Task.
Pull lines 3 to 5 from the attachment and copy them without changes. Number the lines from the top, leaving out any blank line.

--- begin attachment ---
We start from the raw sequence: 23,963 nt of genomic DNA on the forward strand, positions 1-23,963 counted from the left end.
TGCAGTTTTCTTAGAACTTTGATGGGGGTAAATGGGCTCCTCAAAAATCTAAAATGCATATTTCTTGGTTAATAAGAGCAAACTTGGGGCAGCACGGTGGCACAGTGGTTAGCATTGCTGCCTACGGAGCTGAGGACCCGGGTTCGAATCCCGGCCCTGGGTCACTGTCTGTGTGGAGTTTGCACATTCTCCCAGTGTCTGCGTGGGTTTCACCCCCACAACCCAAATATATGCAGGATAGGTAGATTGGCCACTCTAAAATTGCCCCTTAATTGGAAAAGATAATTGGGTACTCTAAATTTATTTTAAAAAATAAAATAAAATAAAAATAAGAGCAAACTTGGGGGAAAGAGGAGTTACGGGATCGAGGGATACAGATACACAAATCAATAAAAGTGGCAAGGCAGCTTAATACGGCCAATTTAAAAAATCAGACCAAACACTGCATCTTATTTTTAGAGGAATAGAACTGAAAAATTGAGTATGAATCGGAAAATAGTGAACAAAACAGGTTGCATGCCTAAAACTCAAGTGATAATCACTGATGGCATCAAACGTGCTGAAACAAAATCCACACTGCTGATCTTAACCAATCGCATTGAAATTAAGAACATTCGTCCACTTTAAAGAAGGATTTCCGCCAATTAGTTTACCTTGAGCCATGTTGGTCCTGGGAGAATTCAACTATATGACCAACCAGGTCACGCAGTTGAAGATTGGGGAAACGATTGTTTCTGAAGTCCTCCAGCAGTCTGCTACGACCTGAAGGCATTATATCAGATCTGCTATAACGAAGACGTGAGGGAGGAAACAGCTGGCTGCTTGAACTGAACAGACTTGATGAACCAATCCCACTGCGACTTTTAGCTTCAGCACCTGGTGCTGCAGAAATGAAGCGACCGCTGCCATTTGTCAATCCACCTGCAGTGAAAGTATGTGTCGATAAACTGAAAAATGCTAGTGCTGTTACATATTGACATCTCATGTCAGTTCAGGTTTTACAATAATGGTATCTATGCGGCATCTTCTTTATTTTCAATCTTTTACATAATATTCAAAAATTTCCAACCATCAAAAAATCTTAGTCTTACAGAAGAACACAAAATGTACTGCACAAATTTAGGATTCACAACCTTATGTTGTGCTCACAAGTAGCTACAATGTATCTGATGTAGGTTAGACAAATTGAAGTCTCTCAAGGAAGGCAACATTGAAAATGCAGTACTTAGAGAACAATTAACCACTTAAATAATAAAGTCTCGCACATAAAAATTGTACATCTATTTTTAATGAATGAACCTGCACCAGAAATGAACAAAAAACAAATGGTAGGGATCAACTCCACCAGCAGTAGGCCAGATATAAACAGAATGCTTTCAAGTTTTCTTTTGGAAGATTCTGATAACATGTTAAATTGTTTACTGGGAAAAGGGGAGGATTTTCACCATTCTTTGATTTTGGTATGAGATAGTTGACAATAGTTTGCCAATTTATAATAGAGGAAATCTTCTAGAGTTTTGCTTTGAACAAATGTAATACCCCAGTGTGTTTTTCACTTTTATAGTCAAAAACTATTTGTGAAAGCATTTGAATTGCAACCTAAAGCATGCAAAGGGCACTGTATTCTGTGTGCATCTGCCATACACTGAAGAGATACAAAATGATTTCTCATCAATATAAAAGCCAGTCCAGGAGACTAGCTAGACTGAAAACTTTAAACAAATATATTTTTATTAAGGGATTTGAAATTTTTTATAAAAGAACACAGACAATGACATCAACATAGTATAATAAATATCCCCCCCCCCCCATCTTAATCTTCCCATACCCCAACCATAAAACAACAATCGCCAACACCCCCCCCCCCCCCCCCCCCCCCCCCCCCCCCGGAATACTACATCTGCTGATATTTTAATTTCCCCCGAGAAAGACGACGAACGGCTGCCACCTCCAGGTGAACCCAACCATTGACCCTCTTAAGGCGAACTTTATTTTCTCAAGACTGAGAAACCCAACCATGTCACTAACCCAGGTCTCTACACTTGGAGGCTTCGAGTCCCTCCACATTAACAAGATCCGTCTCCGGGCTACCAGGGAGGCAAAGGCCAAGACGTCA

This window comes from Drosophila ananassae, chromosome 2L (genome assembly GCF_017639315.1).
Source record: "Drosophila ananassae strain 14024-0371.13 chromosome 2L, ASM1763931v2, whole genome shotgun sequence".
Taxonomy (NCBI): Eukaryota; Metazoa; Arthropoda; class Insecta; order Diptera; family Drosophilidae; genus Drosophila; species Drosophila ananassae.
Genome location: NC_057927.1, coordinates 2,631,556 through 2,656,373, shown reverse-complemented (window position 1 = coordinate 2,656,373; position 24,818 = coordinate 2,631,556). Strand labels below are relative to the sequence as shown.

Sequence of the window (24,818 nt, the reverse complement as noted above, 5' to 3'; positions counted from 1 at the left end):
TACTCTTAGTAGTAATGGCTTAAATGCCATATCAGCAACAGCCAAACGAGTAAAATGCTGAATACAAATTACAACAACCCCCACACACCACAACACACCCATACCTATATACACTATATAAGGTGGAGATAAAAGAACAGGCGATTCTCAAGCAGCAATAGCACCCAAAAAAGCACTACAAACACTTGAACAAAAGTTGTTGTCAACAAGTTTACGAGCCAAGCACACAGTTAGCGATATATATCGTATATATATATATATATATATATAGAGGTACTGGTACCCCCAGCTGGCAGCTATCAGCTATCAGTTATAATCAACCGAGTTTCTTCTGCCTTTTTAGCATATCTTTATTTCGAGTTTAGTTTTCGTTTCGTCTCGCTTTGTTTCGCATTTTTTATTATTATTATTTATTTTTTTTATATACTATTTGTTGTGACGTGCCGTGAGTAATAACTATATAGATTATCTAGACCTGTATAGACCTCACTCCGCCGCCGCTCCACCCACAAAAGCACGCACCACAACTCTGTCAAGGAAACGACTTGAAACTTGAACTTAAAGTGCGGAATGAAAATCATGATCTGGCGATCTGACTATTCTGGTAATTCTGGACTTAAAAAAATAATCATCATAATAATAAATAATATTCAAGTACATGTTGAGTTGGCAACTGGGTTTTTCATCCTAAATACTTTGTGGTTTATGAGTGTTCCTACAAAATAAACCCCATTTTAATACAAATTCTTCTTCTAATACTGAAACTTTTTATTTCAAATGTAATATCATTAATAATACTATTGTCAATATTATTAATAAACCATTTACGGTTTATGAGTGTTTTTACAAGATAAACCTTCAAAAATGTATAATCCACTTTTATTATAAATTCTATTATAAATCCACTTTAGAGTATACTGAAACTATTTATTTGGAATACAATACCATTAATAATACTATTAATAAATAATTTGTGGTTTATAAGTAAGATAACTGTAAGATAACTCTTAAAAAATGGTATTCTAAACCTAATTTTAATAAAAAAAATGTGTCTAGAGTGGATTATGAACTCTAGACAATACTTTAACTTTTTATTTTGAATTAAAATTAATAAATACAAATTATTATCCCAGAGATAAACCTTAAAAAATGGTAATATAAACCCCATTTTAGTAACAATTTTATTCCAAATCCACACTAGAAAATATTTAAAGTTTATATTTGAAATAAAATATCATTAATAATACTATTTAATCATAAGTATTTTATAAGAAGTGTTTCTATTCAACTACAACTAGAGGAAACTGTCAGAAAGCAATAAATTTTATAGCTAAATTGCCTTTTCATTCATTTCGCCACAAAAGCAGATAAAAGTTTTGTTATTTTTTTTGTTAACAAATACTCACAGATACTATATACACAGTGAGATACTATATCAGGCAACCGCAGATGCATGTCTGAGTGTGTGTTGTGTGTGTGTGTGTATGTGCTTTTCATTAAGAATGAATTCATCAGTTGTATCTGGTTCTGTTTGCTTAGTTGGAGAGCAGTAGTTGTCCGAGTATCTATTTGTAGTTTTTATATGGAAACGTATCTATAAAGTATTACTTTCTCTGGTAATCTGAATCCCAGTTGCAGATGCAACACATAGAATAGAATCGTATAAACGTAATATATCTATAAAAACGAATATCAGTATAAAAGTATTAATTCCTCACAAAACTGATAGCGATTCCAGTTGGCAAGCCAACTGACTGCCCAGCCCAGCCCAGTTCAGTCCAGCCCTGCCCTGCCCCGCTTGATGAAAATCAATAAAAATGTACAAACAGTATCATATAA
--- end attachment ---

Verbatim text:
This window comes from Drosophila ananassae, chromosome 2L (genome assembly GCF_017639315.1).
Source record: "Drosophila ananassae strain 14024-0371.13 chromosome 2L, ASM1763931v2, whole genome shotgun sequence".
Taxonomy (NCBI): Eukaryota; Metazoa; Arthropoda; class Insecta; order Diptera; family Drosophilidae; genus Drosophila; species Drosophila ananassae.